The Shrinking Stepping Stone of Childhood

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Jared Lawrence
  Staff Writer


When you ask someone about their childhood, the response usually includes an anecdote about misunderstanding a subject that is normal for a child to not understand. Not knowing that cursing is bad, not understanding human reproduction, or even not getting adult humor on tv shows. Childhood is always defined by the norms and values that are accepted by the predominate culture.  Despite the popular idea that childhood is an essential state of existence, psychological research has all but confirmed that childhood is neither biologically characterized or plainly inflexible. In fact, it is a byproduct of culture. In reality, childhood functions as a manifestation of one’s social world, and as such, it is uniquely experienced by individual children. I feel that the window of childhood is shrinking, not only due to the increasing sexualization of children, but because of the heightened pressures put on children to grow up quickly. Our society seems to put such a high value on what a person’s immediate impact can be. This can be seen in college students being pressured into STEM fields, even when they have no interest in them. I don’t want to sound like an old man shaking his fist angrily at the sky, but much of the time, kids aren’t allowed to enjoy being children, and a huge part of this is the early introduction of . Sexualization also plays a huge role in in the declining status of childhood. Kids are being exposed to a hyper-sexual culture and many don’t have the proper resources or guidance to make any sense of it.
Think about the access that the average 9 year old has. Many of them have multiple point of access to the internet, whether it be through a laptop, tablet, smartphone, or a parent’s smartphone. Not to mention how much they are exposed to through television, music, billboards, print media, and of course interaction with peers and adults. These instances offer children numerous possibilities where they can encounter sexual messages of all sorts. In some homes kids are only one click or tap away from seeing sexual intercourse in all its possible modes, everything from vanilla sexual intercourse to some pretty eccentric and disconcerting sexual acts. Others still are being exposed to actual sexual behavior in their daily lives that gets played out by the adults and older siblings around them. Many adults are unaware of how much children absorb their behavior from the environment around them. This results in children who are showing romantic and sexual interest earlier and earlier than the generation preceding them. Kids are being made susceptible to erotic matters that were previously only accessible by adults and the greater the exposure the greater the fallout can be. When parents fail to answer questions appropriately make sense of the multitude of sexual provocation that confronts children, they are left to themselves to unpack the information that they receive. Sadly, many will be puzzled and have complications understanding and perceiving this new realm they have been exposed to. Some may try to play out or imitate what they have seen or read. Others, who may have already been developing a habit of bullying, will begin to mix in sexual behavior into their domineering behavior and begin harmful or invasive sexual behavior towards other children.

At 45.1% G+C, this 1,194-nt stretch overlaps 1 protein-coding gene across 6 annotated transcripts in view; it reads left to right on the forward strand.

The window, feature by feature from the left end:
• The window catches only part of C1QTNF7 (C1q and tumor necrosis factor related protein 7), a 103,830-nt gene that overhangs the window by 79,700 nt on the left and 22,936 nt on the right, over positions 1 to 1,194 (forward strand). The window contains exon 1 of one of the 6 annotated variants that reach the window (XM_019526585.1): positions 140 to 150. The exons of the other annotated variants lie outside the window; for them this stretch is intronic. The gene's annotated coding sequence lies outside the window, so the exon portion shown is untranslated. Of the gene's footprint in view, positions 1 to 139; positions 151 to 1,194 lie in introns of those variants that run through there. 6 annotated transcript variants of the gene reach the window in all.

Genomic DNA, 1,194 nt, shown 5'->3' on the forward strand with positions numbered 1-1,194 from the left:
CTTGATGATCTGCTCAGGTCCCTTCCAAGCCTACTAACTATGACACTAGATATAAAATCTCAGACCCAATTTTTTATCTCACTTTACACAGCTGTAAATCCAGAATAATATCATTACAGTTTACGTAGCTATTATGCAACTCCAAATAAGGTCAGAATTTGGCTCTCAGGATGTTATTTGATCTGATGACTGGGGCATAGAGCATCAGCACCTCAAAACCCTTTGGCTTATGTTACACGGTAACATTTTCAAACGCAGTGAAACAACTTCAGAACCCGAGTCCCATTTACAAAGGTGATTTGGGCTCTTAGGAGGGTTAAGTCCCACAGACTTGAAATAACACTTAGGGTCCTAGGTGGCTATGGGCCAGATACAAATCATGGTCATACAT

Outside of sexual exposure, kids are constantly stressed out in school, as pressure from college admissions and prepping for the future in general set in. Kids are hurried, overscheduled and overworked by school systems, their teachers, and their parents. From sometimes pre-k through 12th grade, the causes of childhood anxiety are abundant. One of the most commonly known is the stress induced via standardized-testing, which starts in first-grade in many states. High-pressure tests, such as the TAKS in Texas and the FCAT in Florida, are especially stressful, for students and teachers alike. In some states, tests like these the pre-requisites to pass on to the next grade. In Florida, kids as young as 8 years old face are confronted with the possibility of being held back should they not be able to pass the test.Whether you support them or are against them, high-stakes exams create a considerable and, in my opinion, unnecessary amount of stress.
In short, the concept of being a child is rapidly changing everyday. Kids are exposed to so much more than their parents were, than even we millennials were just ten or so years ago. Principals, school boards, teachers, and parents should remember that kids are still kids and, while that protective bubble is getting smaller and smaller, they should  be allowed to have that layer of innocence.

 



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